International expert on Myalgic Encephalomyelitis Dr Ros Vallings is giving a talk in Galway on the often misunderstood condition next month.
Around 14,000 people in Ireland are thought to suffer from Myalgic Encephalomyelitis (ME), now often diagnosed under the name Chronic Fatigue Syndrome (CFS).
Symptoms include overwhelming flu-like exhaustion made worse by exertion (physical or mental exertion), muscle and joint pains, sore throats, swollen glands, disturbed sleep, impaired concentration & memory, dizziness and headaches.
A particular feature of the disease is that the condition waxes and wanes over time and symptoms can fluctuate a great deal from day to day, or even within a day.
ME is a condition that can destroy people’s lives depending on the seriousness of their condition.
Though often misunderstood and dismissed, people suffering from ME are left unable to live normal lives due to the level of debilitation.
Dr Vallings has run a medical practice in Auckland, New Zealand since 1966 and has been specialising in treating patients with ME/CFS for over 35, in which time he has published three books on the topic.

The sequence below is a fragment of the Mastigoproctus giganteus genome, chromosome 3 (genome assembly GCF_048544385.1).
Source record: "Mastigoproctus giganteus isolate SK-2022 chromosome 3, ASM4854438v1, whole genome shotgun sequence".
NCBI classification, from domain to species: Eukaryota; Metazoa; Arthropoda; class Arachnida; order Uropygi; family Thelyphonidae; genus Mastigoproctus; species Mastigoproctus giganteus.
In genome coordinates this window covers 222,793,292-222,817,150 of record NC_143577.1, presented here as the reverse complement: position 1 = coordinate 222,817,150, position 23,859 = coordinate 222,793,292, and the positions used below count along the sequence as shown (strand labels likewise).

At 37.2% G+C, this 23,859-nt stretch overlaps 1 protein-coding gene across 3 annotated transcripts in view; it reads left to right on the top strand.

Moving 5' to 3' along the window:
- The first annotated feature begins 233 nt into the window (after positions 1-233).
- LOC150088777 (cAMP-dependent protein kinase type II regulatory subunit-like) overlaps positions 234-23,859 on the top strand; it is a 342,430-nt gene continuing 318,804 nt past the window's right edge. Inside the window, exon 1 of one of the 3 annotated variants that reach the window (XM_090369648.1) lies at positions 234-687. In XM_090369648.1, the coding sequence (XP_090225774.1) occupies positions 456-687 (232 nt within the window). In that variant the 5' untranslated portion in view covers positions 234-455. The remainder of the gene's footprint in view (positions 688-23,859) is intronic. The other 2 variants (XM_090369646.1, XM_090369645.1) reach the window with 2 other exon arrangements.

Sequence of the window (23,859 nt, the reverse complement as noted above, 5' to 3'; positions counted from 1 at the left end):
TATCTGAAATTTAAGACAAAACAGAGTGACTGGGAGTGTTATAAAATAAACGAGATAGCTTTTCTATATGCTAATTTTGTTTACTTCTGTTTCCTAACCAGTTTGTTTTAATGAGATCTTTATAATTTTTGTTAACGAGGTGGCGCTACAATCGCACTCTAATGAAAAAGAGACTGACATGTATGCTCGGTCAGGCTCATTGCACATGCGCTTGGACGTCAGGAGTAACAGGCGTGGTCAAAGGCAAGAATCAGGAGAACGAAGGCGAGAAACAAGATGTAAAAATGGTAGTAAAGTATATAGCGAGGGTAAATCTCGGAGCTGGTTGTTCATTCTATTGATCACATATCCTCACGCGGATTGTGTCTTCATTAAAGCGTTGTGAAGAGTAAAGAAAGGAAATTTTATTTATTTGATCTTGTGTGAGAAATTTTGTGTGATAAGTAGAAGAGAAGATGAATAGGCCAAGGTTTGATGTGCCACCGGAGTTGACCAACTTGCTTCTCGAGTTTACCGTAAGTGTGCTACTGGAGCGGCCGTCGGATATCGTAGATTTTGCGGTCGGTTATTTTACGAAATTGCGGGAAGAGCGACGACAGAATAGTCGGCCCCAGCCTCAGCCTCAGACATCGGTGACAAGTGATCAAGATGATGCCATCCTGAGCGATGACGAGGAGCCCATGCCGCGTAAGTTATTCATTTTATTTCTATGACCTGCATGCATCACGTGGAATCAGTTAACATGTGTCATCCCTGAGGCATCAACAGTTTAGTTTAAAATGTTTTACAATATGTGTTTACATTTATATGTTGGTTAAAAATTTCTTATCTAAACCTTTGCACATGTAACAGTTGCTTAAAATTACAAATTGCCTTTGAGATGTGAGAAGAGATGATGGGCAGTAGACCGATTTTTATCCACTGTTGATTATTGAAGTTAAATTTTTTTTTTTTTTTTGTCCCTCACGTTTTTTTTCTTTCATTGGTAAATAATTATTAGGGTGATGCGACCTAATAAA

He is also medical adviser to the ANZMES, the national organisation supporting those with CFS/ME, and served as the group’s president for many years.
As part of an international committee has helped develop guidelines for the treatment of ME/CFS.
This talk at the Connacht Hotel on May 21 hosted by the Irish ME/CFS Association will address “Myalgic Encephalomyelitis/Chronic Fatigue Syndrome: Symptoms Diagnosis and Management” followed by a Q&A session.
Vera Kindlon, Chairperson of the Irish ME/CFS Association, said there is still a great deal of work to be done raising awareness of this condition and educating people about it.
“While things have improved in the last decade, many people still experience a considerable delay in obtaining a firm diagnosis.”
“Having a name for what is wrong with them allows patients to better manage their condition. They can also then get in touch with other sufferers, learning how others have dealt with similar problems and gaining support and empathy from those who know exactly what it is like.”
Orla Ni Chomhrai, host of the Galway meeting, said they were delighted to have Dr Vallings come and share his expertise with interested people.
“It is good for patients and the families to be get the opportunity to hear a talk by a recognised expert in the condition.”
“It also affords them the rare opportunity to ask questions of a doctor who has focused on ME/CFS in her practice for the past few decades.”
Orla added that meeting like these are a good way for people like with Myalgic Encephalomyelitis to meet other people in the same place to help support one another.